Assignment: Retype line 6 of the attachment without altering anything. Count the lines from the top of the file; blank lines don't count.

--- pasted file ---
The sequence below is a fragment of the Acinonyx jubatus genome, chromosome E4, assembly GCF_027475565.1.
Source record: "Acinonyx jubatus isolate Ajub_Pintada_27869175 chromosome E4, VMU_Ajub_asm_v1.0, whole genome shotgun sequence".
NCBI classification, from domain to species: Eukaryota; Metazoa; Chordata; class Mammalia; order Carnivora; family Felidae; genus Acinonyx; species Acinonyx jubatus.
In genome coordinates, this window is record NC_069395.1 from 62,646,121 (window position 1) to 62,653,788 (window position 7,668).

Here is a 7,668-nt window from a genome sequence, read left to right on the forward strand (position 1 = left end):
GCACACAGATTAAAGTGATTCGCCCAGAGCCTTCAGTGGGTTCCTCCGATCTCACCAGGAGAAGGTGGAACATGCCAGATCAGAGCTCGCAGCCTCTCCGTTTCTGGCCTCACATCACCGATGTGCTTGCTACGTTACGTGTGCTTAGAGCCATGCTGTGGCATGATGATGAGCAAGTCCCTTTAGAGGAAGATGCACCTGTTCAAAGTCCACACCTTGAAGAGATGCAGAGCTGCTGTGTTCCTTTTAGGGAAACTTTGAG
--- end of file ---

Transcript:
GCACACAGATTAAAGTGATTCGCCCAGAGCCTTCAGTGGGTTCCTCCGATCTCACCAGGAGAAGGTGGAACATGCCAGATCAGAGCTCGCAGCCTCTCCGTTTCTGGCCTCACATCACCGATGTGCTTGCTACGTTACGTGTGCTTAGAGCCATGCTGTGGCATGATGATGAGCAAGTCCCTTTAGAGGAAGATGCACCTGTTCAAAGTCCACACCTTGAAGAGATGCAGAGCTGCTGTGTTCCTTTTAGGGAAACTTTGAG